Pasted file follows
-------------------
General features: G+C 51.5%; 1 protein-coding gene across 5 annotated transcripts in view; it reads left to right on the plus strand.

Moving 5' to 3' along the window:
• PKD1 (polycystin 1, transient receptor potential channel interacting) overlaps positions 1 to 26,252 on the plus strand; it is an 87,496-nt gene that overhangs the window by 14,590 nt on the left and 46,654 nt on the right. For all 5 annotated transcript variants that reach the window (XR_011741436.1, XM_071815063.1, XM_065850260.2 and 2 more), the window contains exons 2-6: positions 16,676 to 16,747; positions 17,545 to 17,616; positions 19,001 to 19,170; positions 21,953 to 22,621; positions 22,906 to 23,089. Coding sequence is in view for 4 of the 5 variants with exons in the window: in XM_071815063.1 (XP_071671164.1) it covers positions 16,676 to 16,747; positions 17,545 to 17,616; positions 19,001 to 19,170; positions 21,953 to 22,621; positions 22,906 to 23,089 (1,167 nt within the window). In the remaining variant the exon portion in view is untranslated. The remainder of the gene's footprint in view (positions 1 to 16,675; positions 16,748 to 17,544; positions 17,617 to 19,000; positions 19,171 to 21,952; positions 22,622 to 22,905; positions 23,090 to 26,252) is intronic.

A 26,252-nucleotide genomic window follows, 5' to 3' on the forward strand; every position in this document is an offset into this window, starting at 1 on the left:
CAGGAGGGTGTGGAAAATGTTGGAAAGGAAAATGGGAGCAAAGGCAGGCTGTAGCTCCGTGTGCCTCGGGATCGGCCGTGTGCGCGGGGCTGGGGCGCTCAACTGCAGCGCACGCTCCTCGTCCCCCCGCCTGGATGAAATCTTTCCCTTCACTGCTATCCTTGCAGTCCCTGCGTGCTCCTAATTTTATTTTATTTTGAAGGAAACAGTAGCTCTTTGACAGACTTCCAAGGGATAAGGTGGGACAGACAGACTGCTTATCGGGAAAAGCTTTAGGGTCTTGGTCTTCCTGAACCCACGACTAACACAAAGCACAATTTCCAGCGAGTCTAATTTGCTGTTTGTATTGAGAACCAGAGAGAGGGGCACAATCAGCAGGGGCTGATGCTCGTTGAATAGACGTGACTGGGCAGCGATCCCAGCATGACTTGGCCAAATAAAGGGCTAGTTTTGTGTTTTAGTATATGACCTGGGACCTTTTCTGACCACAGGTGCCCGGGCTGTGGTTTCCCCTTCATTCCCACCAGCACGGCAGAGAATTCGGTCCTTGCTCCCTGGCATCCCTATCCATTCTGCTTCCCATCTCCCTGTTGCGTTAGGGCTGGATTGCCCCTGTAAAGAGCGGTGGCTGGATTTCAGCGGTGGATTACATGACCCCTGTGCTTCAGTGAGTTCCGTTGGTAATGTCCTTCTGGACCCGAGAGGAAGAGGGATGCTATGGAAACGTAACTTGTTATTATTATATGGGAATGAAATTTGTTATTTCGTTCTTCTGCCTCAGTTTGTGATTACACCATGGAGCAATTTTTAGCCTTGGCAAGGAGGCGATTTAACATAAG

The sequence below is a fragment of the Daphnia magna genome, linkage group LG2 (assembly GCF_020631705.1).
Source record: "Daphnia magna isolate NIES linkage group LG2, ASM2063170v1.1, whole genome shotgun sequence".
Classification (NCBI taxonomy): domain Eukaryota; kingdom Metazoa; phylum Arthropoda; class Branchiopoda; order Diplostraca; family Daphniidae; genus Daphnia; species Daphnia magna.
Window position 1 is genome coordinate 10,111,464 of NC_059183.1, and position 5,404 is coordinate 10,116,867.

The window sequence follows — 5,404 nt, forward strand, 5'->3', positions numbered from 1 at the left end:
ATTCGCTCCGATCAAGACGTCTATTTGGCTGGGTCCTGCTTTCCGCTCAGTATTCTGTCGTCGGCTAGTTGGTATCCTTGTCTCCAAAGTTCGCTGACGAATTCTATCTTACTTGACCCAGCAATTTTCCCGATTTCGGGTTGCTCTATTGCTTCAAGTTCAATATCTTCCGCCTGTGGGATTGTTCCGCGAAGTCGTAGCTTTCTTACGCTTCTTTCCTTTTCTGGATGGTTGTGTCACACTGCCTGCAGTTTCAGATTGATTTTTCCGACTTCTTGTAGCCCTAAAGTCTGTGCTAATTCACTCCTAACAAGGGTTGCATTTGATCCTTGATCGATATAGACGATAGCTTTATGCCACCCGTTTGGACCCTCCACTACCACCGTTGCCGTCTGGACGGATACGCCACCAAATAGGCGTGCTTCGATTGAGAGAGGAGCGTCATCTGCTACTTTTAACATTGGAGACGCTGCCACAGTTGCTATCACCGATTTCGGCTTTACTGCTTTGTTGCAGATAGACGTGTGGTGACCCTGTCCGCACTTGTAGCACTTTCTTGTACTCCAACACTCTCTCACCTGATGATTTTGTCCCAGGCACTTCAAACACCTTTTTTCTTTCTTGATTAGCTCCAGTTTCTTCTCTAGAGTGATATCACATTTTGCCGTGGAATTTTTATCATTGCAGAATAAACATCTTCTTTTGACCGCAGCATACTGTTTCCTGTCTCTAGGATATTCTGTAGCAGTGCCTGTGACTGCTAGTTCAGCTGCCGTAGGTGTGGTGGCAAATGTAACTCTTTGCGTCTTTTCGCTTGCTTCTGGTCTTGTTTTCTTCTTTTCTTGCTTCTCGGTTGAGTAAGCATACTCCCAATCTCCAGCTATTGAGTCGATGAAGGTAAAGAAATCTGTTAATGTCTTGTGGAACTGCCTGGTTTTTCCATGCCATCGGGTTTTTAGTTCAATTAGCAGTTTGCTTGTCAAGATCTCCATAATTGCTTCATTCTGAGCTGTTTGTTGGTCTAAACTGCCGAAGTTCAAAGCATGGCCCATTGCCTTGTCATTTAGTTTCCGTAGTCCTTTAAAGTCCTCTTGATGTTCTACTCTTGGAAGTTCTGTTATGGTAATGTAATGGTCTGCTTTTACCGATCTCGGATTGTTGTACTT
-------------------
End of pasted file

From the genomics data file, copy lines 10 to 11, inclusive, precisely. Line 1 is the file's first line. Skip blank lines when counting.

The window sequence follows — 5,404 nt, forward strand, 5'->3', positions numbered from 1 at the left end:
ATTCGCTCCGATCAAGACGTCTATTTGGCTGGGTCCTGCTTTCCGCTCAGTATTCTGTCGTCGGCTAGTTGGTATCCTTGTCTCCAAAGTTCGCTGACGAATTCTATCTTACTTGACCCAGCAATTTTCCCGATTTCGGGTTGCTCTATTGCTTCAAGTTCAATATCTTCCGCCTGTGGGATTGTTCCGCGAAGTCGTAGCTTTCTTACGCTTCTTTCCTTTTCTGGATGGTTGTGTCACACTGCCTGCAGTTTCAGATTGATTTTTCCGACTTCTTGTAGCCCTAAAGTCTGTGCTAATTCACTCCTAACAAGGGTTGCATTTGATCCTTGATCGATATAGACGATAGCTTTATGCCACCCGTTTGGACCCTCCACTACCACCGTTGCCGTCTGGACGGATACGCCACCAAATAGGCGTGCTTCGATTGAGAGAGGAGCGTCATCTGCTACTTTTAACATTGGAGACGCTGCCACAGTTGCTATCACCGATTTCGGCTTTACTGCTTTGTTGCAGATAGACGTGTGGTGACCCTGTCCGCACTTGTAGCACTTTCTTGTACTCCAACACTCTCTCACCTGATGATTTTGTCCCAGGCACTTCAAACACCTTTTTTCTTTCTTGATTAGCTCCAGTTTCTTCTCTAGAGTGATATCACATTTTGCCGTGGAATTTTTATCATTGCAGAATAAACATCTTCTTTTGACCGCAGCATACTGTTTCCTGTCTCTAGGATATTCTGTAGCAGTGCCTGTGACTGCTAGTTCAGCTGCCGTAGGTGTGGTGGCAAATGTAACTCTTTGCGTCTTTTCGCTTGCTTCTGGTCTTGTTTTCTTCTTTTCTTGCTTCTCGGTTGAGTAAGCATACTCCCAATCTCCAGCTATTGAGTCGATGAAGGTAAAGAAATCTGTTAATGTCTTGTGGAACTGCCTGGTTTTTCCATGCCATCGGGTTTTTAGTTCAATTAGCAGTTTGCTTGTCAAGATCTCCATAATTGCTTCATTCTGAGCTGTTTGTTGGTCTAAACTGCCGAAGTTCAAAGCATGGCCCATTGCCTTGTCATTTAGTTTCCGTAGTCCTTTAAAGTCCTCTTGATGTTCTACTCTTGGAAGTTCTGTTATGGTAATGTAATGGTCTGCTTTTACCGATCTCGGATTGTTGTACTT